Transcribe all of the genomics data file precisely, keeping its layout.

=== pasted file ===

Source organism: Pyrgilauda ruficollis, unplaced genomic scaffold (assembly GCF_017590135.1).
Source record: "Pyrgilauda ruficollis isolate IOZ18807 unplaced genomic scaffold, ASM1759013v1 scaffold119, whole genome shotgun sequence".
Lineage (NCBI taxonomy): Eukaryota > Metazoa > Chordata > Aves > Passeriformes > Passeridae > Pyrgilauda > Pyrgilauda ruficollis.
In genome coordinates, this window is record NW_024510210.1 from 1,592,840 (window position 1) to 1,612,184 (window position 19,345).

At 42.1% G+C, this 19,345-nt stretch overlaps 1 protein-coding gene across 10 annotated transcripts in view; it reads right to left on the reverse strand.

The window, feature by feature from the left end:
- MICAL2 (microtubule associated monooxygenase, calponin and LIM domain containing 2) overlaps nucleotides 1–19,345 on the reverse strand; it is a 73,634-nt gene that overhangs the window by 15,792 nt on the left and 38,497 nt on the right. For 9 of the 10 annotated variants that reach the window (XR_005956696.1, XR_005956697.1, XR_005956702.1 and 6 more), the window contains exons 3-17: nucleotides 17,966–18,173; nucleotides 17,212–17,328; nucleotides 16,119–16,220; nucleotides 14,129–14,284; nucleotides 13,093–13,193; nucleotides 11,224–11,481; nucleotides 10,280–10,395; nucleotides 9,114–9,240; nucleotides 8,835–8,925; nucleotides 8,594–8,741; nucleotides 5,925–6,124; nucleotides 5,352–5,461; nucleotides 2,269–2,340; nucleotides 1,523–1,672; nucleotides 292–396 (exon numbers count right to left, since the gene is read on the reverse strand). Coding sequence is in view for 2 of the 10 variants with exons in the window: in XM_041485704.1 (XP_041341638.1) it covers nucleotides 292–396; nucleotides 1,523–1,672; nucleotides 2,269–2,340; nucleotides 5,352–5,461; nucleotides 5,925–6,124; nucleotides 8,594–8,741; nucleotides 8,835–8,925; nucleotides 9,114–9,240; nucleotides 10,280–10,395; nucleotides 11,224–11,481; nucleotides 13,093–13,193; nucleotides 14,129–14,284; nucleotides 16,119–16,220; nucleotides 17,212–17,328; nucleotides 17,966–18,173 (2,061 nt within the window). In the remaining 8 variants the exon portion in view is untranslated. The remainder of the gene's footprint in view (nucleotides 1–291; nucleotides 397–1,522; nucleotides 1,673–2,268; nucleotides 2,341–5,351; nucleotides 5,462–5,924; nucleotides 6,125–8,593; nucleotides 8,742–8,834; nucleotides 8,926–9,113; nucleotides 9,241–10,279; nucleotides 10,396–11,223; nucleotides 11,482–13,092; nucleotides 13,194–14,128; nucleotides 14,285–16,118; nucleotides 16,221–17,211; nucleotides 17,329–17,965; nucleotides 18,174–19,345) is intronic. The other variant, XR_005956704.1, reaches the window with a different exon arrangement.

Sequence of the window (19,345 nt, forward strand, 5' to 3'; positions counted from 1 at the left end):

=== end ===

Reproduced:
Source organism: Pyrgilauda ruficollis, unplaced genomic scaffold (assembly GCF_017590135.1).
Source record: "Pyrgilauda ruficollis isolate IOZ18807 unplaced genomic scaffold, ASM1759013v1 scaffold119, whole genome shotgun sequence".
Lineage (NCBI taxonomy): Eukaryota > Metazoa > Chordata > Aves > Passeriformes > Passeridae > Pyrgilauda > Pyrgilauda ruficollis.
In genome coordinates, this window is record NW_024510210.1 from 1,592,840 (window position 1) to 1,612,184 (window position 19,345).

At 42.1% G+C, this 19,345-nt stretch overlaps 1 protein-coding gene across 10 annotated transcripts in view; it reads right to left on the reverse strand.

The window, feature by feature from the left end:
- MICAL2 (microtubule associated monooxygenase, calponin and LIM domain containing 2) overlaps nucleotides 1–19,345 on the reverse strand; it is a 73,634-nt gene that overhangs the window by 15,792 nt on the left and 38,497 nt on the right. For 9 of the 10 annotated variants that reach the window (XR_005956696.1, XR_005956697.1, XR_005956702.1 and 6 more), the window contains exons 3-17: nucleotides 17,966–18,173; nucleotides 17,212–17,328; nucleotides 16,119–16,220; nucleotides 14,129–14,284; nucleotides 13,093–13,193; nucleotides 11,224–11,481; nucleotides 10,280–10,395; nucleotides 9,114–9,240; nucleotides 8,835–8,925; nucleotides 8,594–8,741; nucleotides 5,925–6,124; nucleotides 5,352–5,461; nucleotides 2,269–2,340; nucleotides 1,523–1,672; nucleotides 292–396 (exon numbers count right to left, since the gene is read on the reverse strand). Coding sequence is in view for 2 of the 10 variants with exons in the window: in XM_041485704.1 (XP_041341638.1) it covers nucleotides 292–396; nucleotides 1,523–1,672; nucleotides 2,269–2,340; nucleotides 5,352–5,461; nucleotides 5,925–6,124; nucleotides 8,594–8,741; nucleotides 8,835–8,925; nucleotides 9,114–9,240; nucleotides 10,280–10,395; nucleotides 11,224–11,481; nucleotides 13,093–13,193; nucleotides 14,129–14,284; nucleotides 16,119–16,220; nucleotides 17,212–17,328; nucleotides 17,966–18,173 (2,061 nt within the window). In the remaining 8 variants the exon portion in view is untranslated. The remainder of the gene's footprint in view (nucleotides 1–291; nucleotides 397–1,522; nucleotides 1,673–2,268; nucleotides 2,341–5,351; nucleotides 5,462–5,924; nucleotides 6,125–8,593; nucleotides 8,742–8,834; nucleotides 8,926–9,113; nucleotides 9,241–10,279; nucleotides 10,396–11,223; nucleotides 11,482–13,092; nucleotides 13,194–14,128; nucleotides 14,285–16,118; nucleotides 16,221–17,211; nucleotides 17,329–17,965; nucleotides 18,174–19,345) is intronic. The other variant, XR_005956704.1, reaches the window with a different exon arrangement.

Sequence of the window (19,345 nt, forward strand, 5' to 3'; positions counted from 1 at the left end):